Standby for Titanfall-fanboyism. Simply put, the game was just DAMN GOOD. The in-game tutorial was actually enough for me to love the game. Never had I felt that mobile in an FPS game before. The game features some intense parkour wall-running action that puts the likes of Mirror’s Edge to shame (the old one, of course). The maps are just amazing, and were well designed to fit the game’s free-running gameplay. Despite me striding along the battlefield like crazy, there was always a place to hide or a hole to crawl in.
While I’ve tried all of the other game modes, it was Attrition that took my heart. Yes, it’s basically just team deathmatch, but there’s just so much going on, and mindlessly killing enemy soldiers bring me more satisfaction than securing key locations on the map.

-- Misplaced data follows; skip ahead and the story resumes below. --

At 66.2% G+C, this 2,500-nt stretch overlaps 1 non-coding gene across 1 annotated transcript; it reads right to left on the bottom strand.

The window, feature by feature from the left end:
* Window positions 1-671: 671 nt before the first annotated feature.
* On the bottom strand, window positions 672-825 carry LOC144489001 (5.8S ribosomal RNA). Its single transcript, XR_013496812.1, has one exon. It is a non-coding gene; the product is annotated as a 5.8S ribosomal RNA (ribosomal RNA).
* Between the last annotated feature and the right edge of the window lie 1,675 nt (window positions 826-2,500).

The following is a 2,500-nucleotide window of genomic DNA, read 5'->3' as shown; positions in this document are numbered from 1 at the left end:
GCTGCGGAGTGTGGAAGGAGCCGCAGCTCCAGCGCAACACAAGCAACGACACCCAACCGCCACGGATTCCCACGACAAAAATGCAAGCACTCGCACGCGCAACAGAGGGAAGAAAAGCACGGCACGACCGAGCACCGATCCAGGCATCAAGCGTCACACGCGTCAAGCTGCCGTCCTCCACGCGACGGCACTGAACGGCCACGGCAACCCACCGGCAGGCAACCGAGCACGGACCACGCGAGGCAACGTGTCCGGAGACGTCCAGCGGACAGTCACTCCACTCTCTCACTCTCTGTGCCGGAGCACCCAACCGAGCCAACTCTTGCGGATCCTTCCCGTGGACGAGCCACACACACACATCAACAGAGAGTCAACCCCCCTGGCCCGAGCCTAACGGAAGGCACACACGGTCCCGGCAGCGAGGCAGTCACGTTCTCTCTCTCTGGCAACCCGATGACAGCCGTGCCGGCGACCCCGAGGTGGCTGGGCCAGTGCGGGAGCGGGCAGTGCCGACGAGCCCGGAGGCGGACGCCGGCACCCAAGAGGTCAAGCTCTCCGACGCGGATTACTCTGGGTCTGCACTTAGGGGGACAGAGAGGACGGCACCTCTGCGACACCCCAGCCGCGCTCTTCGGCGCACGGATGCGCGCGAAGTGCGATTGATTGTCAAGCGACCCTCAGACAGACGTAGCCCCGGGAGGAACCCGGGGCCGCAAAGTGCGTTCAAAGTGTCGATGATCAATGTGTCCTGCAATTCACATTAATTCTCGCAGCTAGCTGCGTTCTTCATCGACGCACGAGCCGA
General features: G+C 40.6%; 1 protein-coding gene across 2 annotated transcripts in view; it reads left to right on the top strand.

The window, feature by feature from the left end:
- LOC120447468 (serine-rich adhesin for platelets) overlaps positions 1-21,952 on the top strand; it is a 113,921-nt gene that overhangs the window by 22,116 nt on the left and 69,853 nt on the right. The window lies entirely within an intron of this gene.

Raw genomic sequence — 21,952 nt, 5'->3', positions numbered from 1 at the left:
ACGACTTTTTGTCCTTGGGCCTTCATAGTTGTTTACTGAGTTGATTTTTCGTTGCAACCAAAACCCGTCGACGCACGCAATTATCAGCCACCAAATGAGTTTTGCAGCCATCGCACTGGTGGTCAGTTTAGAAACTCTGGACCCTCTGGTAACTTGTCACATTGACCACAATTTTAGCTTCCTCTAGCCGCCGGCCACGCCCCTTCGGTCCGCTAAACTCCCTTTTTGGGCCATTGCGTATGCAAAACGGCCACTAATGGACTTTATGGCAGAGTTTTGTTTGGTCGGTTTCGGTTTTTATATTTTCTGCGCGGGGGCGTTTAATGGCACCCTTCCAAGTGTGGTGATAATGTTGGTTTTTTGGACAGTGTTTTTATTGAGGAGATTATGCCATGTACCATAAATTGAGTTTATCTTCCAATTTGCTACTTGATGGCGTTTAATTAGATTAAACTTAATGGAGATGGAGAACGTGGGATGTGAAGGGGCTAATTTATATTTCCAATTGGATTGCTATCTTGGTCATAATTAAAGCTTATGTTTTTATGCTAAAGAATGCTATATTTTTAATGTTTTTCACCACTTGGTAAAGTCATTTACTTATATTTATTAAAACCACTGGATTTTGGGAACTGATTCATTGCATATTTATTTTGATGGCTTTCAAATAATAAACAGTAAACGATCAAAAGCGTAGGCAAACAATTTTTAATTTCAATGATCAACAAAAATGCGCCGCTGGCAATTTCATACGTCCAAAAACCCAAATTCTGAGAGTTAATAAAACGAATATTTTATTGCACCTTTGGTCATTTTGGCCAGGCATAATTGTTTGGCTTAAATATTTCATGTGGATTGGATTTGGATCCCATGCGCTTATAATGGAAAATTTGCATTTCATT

Getting into Titan fights with enemy pilots is where the game truly shines. First off, Titans are not as mobile as pilots, but provide extensive firepower. Apparently, Titans can easily make people disintegrate simply by punching them. As stated, the battlefield becomes utterly chaotic once all players ride their Titans, and since they’re too big to fit in certain areas, it gives you a whole new perception towards maneuvering on the battlefield. Some pilots also prefer to combat these giant mechs on foot, using anti-Titan weapons like the rocket launcher. A more reckless approach would be to ride on an enemy Titan’s back and shoot its insides until it explodes. Note that while it’s an effective way of dealing with Titans, it also leaves you open to enemy fire. Perhaps the most flashy part is when you execute a melee attack on an opposing mech while on is critical state. If done correctly, your Titan will gut the enemy mech and pull out the pilot. You have to admit, that sounds pretty badass.